Closing The Distance

Let me be the first to tell you that if my life depended upon photographing wildlife, I’d be a goner.  Hands empty, I could get close enough to pet the elusive Sasquatch but the moment I raise my camera it’s like some sort of force field activates which drives away all of God’s creatures.  I first learned of my unique…gift… back in the 90’s when I went to Alaska.  Not one single photo of a bird or animal.  I could trek across the spine of Africa and if I had my camera with me I wouldn’t cross paths with a single critter.  I’ve read up on the tactics of great wildlife photographers and tried their advice but it never resulted in what I would call success.  I’ve tried hides, hiding, stealth, bait, and bribes; nothing.  I could understand if I was new to photography or never roamed where wildlife lives but this is 21+ years of failure where conditions were right and equipment should have been at least adequate.

The longest focal length, fast lens I’ve owned was the Nikon ED AF 300mm f/4.  I own longer lenses (500mm and 600mm f/8 Reflex) but under most lighting conditions they require too slow a shutter speed to prevent motion blur, they suffer from ugly bokeh, and the image quality isn’t quite up to snuff.

Enter a recently purchased Minolta MD 300-S 2x Tele-Converter.  This little $50 appendage turns my excellent Minolta MD 200mm f/2.8 into a very useable 400mm f/5.6.  Given that the Sony A7R MkII has sensor-based image stabilization, this makes for a relatively lightweight, hand-holdable setup.

Minolta MD 200mm f/2.8 and Minolta 300-S 2x Tele-Converter


Minolta MD 200mm f/2.8 wearing the Minolta 300-S 2x Tele-Converter


We have a pretty good spread of woods on our property that is teaming with all sorts of critters.  I’ve tried numerous times to photograph the birds and squirrels that live here but – as you’d expect – I come away with nothing more than boring images of backlit moss and leaves and some bug bites.  Not one to back down from a 21+ year challenge, I armed myself with this new lens combo, and headed into the bush to see if the longer focal length helps in anyway.

Whaaaaatttt!!!??  I got something!

Sony A7RmkII w/ Minolta MD 200mm f/2.8 + Minolta 300-S 2x Tele-Converter


And ANOTHER something!!!  Apparently the distance was comfortable enough between this woodpecker and me that it didn’t sod off the instant I moved in closer to try to get a different angle.

Sony A7RmkII w/ Minolta MD 200mm f/2.8 + Minolta 300-S 2x Tele-Converter


Eventually, the woodpecker did get bored and flew away but not before I managed to get some images that had me chimping and high-fiving myself.

A few minutes later, this little guy flew into frame, settling down on the sprigs of a small bush.  I managed to fire off half a dozen images before it finally spit in my general direction and took off.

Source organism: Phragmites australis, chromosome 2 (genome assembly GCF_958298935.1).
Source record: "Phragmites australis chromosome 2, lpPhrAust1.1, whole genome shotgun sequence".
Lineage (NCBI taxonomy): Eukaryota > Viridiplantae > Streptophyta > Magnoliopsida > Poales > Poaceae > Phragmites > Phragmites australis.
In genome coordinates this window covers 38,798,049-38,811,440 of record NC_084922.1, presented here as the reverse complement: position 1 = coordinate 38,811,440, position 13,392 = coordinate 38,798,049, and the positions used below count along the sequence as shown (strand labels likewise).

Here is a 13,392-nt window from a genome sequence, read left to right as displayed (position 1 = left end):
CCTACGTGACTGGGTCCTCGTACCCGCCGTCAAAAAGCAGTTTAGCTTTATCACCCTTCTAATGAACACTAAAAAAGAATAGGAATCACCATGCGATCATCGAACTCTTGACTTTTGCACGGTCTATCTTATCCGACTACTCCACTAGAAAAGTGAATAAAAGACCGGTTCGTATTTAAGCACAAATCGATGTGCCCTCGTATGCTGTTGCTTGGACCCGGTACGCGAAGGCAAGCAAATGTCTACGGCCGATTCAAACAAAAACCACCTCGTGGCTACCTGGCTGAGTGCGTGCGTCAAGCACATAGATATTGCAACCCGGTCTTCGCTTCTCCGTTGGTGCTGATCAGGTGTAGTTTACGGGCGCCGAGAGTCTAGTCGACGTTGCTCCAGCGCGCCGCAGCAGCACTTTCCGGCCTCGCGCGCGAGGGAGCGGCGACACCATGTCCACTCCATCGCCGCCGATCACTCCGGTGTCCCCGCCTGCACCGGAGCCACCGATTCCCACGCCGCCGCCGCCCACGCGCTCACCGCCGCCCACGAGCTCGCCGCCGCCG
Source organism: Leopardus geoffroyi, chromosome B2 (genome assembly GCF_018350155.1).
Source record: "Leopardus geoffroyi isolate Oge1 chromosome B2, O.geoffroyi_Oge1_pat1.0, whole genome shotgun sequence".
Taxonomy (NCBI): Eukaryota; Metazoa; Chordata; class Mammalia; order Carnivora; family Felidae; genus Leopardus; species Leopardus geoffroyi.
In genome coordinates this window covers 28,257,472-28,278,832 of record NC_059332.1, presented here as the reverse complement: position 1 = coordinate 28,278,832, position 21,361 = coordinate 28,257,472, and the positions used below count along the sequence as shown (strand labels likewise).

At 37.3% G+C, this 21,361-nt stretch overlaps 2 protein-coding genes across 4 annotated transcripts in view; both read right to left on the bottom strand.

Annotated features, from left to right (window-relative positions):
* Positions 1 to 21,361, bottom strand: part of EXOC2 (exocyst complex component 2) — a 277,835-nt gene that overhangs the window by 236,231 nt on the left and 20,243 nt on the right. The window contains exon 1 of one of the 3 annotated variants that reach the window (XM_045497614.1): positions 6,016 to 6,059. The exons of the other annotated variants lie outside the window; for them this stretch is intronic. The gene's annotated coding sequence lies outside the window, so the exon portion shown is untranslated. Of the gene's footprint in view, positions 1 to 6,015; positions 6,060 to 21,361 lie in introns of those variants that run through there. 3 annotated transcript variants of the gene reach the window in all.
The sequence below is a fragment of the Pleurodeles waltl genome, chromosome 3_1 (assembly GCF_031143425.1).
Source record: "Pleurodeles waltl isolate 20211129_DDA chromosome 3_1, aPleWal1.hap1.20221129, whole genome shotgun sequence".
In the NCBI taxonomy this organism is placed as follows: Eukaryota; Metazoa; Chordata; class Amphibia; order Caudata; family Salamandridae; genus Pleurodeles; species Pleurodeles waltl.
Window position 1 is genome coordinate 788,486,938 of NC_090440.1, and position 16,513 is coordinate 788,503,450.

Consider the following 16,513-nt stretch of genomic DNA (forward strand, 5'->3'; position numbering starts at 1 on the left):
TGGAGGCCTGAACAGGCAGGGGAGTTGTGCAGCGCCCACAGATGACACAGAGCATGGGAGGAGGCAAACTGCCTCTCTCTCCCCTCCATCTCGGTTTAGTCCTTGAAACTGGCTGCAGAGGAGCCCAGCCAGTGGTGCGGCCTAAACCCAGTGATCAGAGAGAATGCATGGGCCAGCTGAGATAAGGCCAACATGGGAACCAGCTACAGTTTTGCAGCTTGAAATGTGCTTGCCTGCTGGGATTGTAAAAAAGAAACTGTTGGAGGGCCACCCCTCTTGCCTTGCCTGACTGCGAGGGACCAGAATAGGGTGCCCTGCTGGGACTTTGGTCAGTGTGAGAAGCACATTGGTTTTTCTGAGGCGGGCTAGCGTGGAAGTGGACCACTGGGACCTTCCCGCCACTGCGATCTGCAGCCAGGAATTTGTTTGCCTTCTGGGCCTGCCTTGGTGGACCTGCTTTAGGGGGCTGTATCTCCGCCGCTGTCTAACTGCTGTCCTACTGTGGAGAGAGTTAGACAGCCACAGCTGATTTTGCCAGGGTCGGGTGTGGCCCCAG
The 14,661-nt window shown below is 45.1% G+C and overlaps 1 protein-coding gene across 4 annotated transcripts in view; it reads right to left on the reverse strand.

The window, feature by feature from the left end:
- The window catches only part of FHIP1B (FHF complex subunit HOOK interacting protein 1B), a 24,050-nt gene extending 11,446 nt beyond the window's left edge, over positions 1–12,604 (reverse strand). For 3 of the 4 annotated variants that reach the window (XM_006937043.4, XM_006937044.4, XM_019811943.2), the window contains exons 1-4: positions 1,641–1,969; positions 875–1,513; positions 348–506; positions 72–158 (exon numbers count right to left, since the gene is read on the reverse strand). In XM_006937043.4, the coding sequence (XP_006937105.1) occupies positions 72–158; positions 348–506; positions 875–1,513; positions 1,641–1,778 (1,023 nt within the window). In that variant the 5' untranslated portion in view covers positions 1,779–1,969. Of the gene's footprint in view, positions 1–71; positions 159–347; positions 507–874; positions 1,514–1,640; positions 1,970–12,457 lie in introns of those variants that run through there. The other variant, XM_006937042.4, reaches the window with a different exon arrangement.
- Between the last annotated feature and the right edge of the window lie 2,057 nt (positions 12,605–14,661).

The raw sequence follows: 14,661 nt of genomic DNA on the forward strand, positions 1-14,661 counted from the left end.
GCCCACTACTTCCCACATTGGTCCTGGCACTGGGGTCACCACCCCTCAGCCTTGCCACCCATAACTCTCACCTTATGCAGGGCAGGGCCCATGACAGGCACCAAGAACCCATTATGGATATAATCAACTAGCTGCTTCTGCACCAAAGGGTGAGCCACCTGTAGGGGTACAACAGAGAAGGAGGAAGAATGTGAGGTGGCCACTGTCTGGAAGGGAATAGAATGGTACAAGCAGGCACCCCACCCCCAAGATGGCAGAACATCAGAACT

Sony A7RmkII w/ Minolta MD 200mm f/2.8 + Minolta 300-S 2x Tele-Converter

There seems to be something special about the distance the 400mm focal length affords.  Regarding the actual lens/tele-converter combo, I’m very pleased with it.  Wide-open with 2 stops of light loss (f/2.8 -> f/5.6), I had no problem maintaining a fast enough shutter speed and the image quality doesn’t appear to suffer in any appreciable way.  I’m sure I could pixel-peep at 1600% view and find some niggling difference but that isn’t how I judge whether a lens is good or not.  I will admit that wide-open, this combination does show some chromatic aberrations but nothing that I wasn’t able to correct in Photoshop Camera RAW.  For the grand total of about $300, I’ve now got a pretty decent entry into the wildlife lens category.

I will say that if you’re interested in getting the same setup for yourself, the Minolta MD 200mm f/2.8 can be quite a challenge to find.  Before writing this post, I did a search for any available and came up with only 2 results – one of those being in pretty rough shape.

19 February Update:  Since the original post, I’ve shot a few more images with this lens combination.

Sony A7RmkII w/ Minolta MD 200mm f/2.8 + Minolta 300-S 2x Tele-Converter


Sony A7RmkII w/ Minolta MD 200mm f/2.8 + Minolta 300-S 2x Tele-Converter


Sony A7RmkII w/ Minolta MD 200mm f/2.8 + Minolta 300-S 2x Tele-Converter

9 thoughts on “Closing The Distance

  1. The 200/f2.8 has been on my list for some time, that teleconverter is a hard one to find. I fall into the category of ‘never enough Minolta Legacy Glass’. Thanks again.


  2. Love the photos!!!! I love the vividness of markings AND eyes on both birds!! Keep at it!! You’re on yo something!


  3. Very nice shots! I got into digiscoping for a while, a great way to get some good nature shots as well. Of course, anything you post is going to be waaaaay beyond 99% of the rest of the world!! 🙂


  4. I do see a slight increase in chromatic aberration but no loss in sharpness. F/2.8 setting(effectively f/5.6 light transmission) on the lens is certainly usable but taking it down one stop makes it about perfect. One could spend thousands more for a 400mm f/4 lens but for what I fiddle with, this suits me well. I get sharp, colorful images where my only real sacrifice is a bit slower shutter speed or a nudge in ISO. I don’t see overall image quality suffer from the additional elements.




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